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Kyle Lafferty to answer Rangers' call

Ally McCoist admits Rangers have to find a greater attacking edge when they face Celtic for the sixth time this season in tomorrow's Co-operative Insurance Cup final — and the pressure is on him, manager Walter Smith and the rest of the coaching staff to find it.



Rangers have lost three out of four Old Firm games in 2011 and were pegged back by 10-man Celtic in a Scottish Cup draw at Ibrox in the other encounter.

But Northern Ireland striker Kyle Lafferty may be given the chance to shoot down the Hoops at Hampden Park after recovering from a knee injury sustained in the 1-0 Europa League defeat by PSV Eindhoven on Thursday night.

The Gers posed an attacking threat when the Kesh man was on the pitch and they may turn to the former Burnley man again tomorrow.

Lafferty’s injury is not as bad as first feared when he was stretchered off on Thursday and, after fighting fit following a bout of tonsilitis, he is desperate to play in the glamour cup final.

Smith's men lined up in a 5-4-1 system at Celtic Park in the most recent encounter between the old enemies, a 1-0 Scottish Cup loss, although they ended the match with a rather different formation after having two players sent off before El-Hadji Diouf saw red after the final whistle.

The defensive system helped Rangers reduce the arrears from the previous encounter, when they were emphatically beaten 3-0, but McCoist knows that damage limitation is not good enough in an Old Firm final.

However, he is confident that Rangers will carry more attacking menace with Nikica Jelavic and Steven Naismith both back from injury to supplement the squad that lost at Parkhead.

With Lafferty making a miracle recovery to strengthen their attacking options, Rangers will be confident they can hurt their opponents.

When asked how Rangers can regain the ascendancy in the fixture, McCoist said: “What needs to change I think is we have to be more of an attacking threat.

“I think we were handicapped slightly in the last game with Jelavic and Lafferty and boys like that missing. They are big attack-minded players for us.

“That forced our hand a big bit in terms of selection and, to a certain degree, tactics.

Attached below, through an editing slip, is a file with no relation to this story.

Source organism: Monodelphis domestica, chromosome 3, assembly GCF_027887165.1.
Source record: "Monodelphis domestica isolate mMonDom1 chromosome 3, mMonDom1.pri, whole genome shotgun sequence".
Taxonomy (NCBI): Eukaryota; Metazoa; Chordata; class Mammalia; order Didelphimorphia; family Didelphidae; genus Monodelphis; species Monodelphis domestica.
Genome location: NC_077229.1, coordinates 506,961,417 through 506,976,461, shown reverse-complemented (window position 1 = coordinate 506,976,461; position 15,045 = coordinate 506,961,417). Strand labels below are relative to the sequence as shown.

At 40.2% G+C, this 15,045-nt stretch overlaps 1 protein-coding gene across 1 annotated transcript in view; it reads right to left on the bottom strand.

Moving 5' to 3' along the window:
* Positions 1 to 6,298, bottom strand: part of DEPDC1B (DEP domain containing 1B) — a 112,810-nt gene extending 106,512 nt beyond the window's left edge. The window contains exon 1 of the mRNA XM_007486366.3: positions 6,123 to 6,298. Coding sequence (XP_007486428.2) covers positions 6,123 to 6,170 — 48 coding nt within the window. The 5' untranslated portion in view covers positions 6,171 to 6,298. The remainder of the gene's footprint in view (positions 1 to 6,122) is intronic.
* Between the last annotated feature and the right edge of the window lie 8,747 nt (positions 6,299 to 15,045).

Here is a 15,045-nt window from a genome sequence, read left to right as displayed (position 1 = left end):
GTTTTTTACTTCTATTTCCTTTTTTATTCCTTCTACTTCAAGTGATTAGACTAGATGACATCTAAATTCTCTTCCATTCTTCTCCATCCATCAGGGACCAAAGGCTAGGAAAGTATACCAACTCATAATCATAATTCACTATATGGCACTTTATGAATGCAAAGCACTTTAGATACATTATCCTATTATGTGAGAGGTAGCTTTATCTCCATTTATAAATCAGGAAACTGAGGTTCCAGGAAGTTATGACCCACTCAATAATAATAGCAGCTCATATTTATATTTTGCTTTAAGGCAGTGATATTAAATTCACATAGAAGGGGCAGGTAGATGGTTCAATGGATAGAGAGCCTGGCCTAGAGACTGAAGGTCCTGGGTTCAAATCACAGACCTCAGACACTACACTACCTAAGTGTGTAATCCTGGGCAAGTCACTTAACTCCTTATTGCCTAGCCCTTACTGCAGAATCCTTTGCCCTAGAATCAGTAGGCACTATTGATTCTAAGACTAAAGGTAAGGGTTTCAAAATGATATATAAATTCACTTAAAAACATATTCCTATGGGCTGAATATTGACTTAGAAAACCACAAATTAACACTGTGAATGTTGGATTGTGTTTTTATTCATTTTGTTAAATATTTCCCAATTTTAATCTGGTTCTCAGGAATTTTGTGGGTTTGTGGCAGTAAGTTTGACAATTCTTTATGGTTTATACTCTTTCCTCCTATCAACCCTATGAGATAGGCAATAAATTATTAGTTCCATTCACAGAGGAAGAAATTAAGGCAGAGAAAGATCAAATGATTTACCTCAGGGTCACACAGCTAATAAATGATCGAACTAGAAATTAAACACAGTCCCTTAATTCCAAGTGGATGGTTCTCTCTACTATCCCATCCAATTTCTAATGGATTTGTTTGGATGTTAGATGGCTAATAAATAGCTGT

“We must and I think we will be a far bigger threat to Celtic than we were in the last game. We've got to be.”

Naismith returned to action following a hamstring injury when he came on at half-time in the Europa League defeat.

“You saw the difference when wee Naisy came on,” McCoist said. “I'm not saying it was all down to him but he certainly made a big difference with his energy, enthusiasm and talent. We certainly have to put more pressure on Celtic.”

Naismith was introduced for David Weir with Rangers trailing as Smith moved from a 5-4-1 to a 4-5-1.

Rangers improved dramatically on a poor first-half showing without being able to capitalise on their pressure.

McCoist looks set to unleash a more attacking team when he succeeds Smith in the summer and he will canvas for a positive approach tomorrow.

McCoist, the club's record goalscorer, said: “You saw the difference in the halfs, it looked like two different teams and, with the greatest respect, I think we as a management team have to shoulder the vast majority of the responsibility and blame, if you like, for maybe the way we set the team out in the first half.

“It's all ifs and buts, but in an ideal world if it's nothing-each at half-time, we can maybe change it and go for the goal.

“It wasn't to be, we lost an early goal. We should maybe have changed it earlier.

“I'm always half-full rather than half-empty but I was very, very encouraged by the second-half performance. We should definitely have had a couple of penalties. I'm not moaning about it, that's foot

ball. But in terms of the way the boys went about their business in the second half and put them under pressure and made things happen, I was delighted with the second half.”

Meanwhile, McCoist revealed the police had a “very relaxed” talk with his players to remind them of their responsibilities ahead of the cup final. McCoist appeared to feel there was little need for the interjection despite the volatile Scottish Cup clash against Celtic earlier this month, when three Rangers players were sent off.

Strathclyde Police requested a summit with the clubs, the Scottish Government and football authorities after Celtic's 1-0 win at Parkhead, in a bid to tackle the off-field problems that escalate when the teams meet.

McCoist revealed an officer talked them through the conduct expected from players, coaching staff, supporters, police and stewards.

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